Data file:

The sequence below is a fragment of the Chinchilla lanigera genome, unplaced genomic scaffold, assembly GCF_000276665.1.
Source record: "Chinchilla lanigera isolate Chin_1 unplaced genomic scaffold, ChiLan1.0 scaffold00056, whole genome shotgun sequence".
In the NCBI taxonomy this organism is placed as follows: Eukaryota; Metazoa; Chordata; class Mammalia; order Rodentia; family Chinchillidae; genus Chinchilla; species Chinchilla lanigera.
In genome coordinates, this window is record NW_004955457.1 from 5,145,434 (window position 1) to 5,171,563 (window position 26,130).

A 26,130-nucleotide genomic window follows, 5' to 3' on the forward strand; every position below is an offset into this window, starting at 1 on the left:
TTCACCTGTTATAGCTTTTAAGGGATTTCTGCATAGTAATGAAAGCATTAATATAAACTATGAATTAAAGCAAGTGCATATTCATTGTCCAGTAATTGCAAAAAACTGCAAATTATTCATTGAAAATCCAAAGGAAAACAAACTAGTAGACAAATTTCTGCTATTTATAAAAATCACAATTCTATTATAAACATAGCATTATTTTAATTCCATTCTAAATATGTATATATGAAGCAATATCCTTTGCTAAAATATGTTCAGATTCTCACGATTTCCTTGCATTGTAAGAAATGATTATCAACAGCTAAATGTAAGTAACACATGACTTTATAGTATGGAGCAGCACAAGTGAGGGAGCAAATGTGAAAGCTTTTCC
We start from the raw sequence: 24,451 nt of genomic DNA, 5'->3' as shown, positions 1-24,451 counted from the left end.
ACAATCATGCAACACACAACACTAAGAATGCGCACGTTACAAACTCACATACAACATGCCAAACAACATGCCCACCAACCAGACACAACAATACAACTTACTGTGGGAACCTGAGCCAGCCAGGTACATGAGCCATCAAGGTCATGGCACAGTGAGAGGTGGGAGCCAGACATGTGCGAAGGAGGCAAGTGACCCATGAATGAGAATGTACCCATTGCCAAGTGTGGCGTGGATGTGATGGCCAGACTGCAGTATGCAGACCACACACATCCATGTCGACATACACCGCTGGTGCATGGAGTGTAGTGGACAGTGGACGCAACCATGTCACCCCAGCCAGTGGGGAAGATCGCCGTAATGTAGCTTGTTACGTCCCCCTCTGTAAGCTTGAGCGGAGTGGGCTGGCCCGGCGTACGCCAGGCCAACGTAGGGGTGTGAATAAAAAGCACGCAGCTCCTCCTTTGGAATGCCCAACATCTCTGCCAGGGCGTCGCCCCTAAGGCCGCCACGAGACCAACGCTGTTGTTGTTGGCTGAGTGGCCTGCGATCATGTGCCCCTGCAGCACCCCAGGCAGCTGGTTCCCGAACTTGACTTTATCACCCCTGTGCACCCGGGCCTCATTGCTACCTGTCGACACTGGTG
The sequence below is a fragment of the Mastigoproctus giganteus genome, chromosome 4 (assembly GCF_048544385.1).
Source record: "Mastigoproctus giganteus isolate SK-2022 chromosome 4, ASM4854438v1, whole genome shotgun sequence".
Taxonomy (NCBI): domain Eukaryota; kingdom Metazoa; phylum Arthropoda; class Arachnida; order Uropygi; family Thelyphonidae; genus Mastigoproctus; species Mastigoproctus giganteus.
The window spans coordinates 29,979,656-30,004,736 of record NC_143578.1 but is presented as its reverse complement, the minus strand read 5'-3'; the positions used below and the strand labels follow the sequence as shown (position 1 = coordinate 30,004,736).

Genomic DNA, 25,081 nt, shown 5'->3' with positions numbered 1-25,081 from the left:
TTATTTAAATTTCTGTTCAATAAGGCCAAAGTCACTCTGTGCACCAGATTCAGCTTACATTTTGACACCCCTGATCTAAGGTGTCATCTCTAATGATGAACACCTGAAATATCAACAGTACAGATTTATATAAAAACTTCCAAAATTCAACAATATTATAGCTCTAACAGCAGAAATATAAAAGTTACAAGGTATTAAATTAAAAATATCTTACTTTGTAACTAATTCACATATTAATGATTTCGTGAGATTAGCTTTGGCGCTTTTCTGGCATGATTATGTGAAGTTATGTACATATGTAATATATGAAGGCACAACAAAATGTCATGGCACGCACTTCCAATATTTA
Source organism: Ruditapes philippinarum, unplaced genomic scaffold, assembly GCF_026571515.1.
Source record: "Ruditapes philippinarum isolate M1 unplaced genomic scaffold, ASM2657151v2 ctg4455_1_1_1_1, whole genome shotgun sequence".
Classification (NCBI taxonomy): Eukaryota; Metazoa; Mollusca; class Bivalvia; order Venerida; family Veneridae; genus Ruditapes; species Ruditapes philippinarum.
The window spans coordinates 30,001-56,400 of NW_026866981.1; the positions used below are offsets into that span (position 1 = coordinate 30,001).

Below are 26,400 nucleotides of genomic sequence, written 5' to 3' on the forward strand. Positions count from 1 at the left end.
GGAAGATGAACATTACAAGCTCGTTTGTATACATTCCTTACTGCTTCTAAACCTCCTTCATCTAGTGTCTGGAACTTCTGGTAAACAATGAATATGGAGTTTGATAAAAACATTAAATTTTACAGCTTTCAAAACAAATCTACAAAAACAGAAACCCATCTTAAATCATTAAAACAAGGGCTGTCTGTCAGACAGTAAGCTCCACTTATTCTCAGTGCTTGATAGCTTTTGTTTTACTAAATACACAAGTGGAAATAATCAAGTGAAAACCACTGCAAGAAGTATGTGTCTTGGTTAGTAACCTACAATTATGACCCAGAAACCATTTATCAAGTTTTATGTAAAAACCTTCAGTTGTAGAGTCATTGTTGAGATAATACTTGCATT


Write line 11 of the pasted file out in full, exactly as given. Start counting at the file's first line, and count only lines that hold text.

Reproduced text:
Taxonomy (NCBI): domain Eukaryota; kingdom Metazoa; phylum Arthropoda; class Arachnida; order Uropygi; family Thelyphonidae; genus Mastigoproctus; species Mastigoproctus giganteus.